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Are professional tradesmen now 'Option B'?

Statistics, in many cases, have replaced proper news. Research bodies magic up percentages to explain how a woman finds a man more attractive if they wear a watch on their left hand, and this creates headline news across the globe. But occasionally statistics give genuine reason to pause. This was the case when I read that 41% of people in a survey said they are now more likely to carry out DIY work on their electrics and gas due to the economic climate...

The survey was carried out for the Gas Safe Register two weeks ago across the UK to 1,000 members of the public. And of those 1,000 respondents, only 15% said they would always use a professional tradesman.

It really is alarming that after years of campaigning by various safety organisations that people still believe their home electric and gas installations are areas where they can cut back on costs. The recession, it seems, is destroying people’s sense of perspective and with it endangering the lives of many families. So, what to do?

Obviously we do not want to wait for an increase in electrical accidents in homes for the message to sink in, so another tactic (or tactics) needs to be employed. An awareness campaign from the major industry safety bodies, coupled with reduced rates for an ‘electrical check-ups’ and inspections would go some way to making it clear that safety can not be compromised with electricity while also eliminating some of the financial worry.

However, I would suggest that the vast majority of people are already completely aware that attempting DIY electrics is a dangerous business, but they feel that by bodging it for now they can get away from calling someone in to do it for a few months until more cash comes in. It’s that “I reckon I can get away with it for now” mentality that needs to be addressed, especially now that people are more willing than ever to postpone what should be dealt with now, or worse, have a go at doing it themselves.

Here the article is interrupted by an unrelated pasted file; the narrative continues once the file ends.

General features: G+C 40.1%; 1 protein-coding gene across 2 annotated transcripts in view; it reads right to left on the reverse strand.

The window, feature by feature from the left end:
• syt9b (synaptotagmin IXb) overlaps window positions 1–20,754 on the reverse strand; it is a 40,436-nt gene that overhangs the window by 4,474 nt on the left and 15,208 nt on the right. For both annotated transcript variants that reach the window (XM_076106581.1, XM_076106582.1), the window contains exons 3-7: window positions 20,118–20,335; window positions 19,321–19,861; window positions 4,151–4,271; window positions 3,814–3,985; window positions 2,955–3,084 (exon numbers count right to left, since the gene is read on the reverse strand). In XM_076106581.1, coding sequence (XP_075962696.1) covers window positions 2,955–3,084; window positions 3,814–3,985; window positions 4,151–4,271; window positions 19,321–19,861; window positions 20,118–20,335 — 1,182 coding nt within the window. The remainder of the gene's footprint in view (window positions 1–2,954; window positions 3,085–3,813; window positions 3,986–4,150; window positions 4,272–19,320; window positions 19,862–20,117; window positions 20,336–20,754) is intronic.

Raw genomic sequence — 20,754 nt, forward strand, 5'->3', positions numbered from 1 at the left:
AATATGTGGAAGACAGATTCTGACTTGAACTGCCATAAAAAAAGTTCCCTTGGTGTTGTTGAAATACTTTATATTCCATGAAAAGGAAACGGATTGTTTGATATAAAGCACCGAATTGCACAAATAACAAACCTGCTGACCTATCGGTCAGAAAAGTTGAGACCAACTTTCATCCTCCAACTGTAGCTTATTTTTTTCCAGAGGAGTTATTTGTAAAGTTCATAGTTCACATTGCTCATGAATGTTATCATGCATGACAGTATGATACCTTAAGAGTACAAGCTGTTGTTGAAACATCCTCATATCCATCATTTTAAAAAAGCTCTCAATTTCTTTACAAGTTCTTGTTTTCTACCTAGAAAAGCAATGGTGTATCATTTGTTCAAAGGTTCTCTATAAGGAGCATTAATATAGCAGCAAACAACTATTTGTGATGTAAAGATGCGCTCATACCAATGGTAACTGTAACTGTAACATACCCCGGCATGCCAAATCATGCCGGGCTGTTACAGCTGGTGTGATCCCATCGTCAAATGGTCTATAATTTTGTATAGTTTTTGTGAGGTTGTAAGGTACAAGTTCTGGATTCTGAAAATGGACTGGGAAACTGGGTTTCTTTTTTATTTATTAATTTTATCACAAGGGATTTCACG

With the proliferation of the internet, it doesn’t take long to find advice on how to do home re-wiring, even if many of the sites carry disclaimers saying they take no responsibility for any resulting injury or fatality. Clearly, if these sites are still gaining hits then there is further proof that Part P has failed to get its message across as well.

Please do send any further ideas on how to stop DIY electricians through to

Enjoy the newsletter,

Richard Scott

Your Comments:

Part P is a poor replacement for the closed shop. When my dad was an apprentice he server 7 years 5 as apprentice and 2 as journeyman. He had to be a member of the union to work and he also had when he returned to industry after the second world war the right to demand the semi-skilled people gave up their job so he being skilled could do it instead.

Over time the power the Union had has been eroded and no longer can they with draw a union card and cause some one who has committed misdemeanours to stop work.

This has now been replaced with the new unions like NAPIT where people are accepted or rejected membership.

A cleaver way for Labour to re-introduce the Union under another name.

The rules are so daft it does not take a University Graduate to work out for a County Council Building Control to charge £115 to check if a room thermostat has been correctly replaced with a combined room thermostat and timer which consists of two mounting screws and two wires is an absolutely ridiculous charge.

The increase of extension leads and adaptors is reaching very dangerous levels and the do stop the time server electrician who would have done a few jobs to get a little extra money. But it has not stopped the DIY person with no knowledge from doing the work. As a result it must be causing dangerous work to be completed.

But by making the work illegal it will stop people reporting dangerous work and will allow the statistics to show there are less reported incidences of sub-standard work.

The only reliable statistics that can be used are deaths.

A licence which can be revoked in the same way as a driving licence is only way. So as one completes training and passes the tests you get a licence and if you have a misdemeanours you gain points just like a driving licence and after so many points over 5 years you lose it. General public complain to council and the council inspects and as well as points fines one which will then be self financing.

Anyone without a licence will not be able to ask for money to complete domestic work.

So simple it could work!

Eric Palmer


I am a MIEE and CEng (not to mention FInstP), and I reckon I understand the principles and practice of wiring and have my own copy of the current wiring regulations. Until recently I was qualified to sign off house wiring in England and Wales, and I still am in Scotland, though I no longer actually do so as I do not have the currently required test equipment. Also, I have installed plumbed central heating in my own house, replaced a complete bathroom, and installed en-suite with electric shower.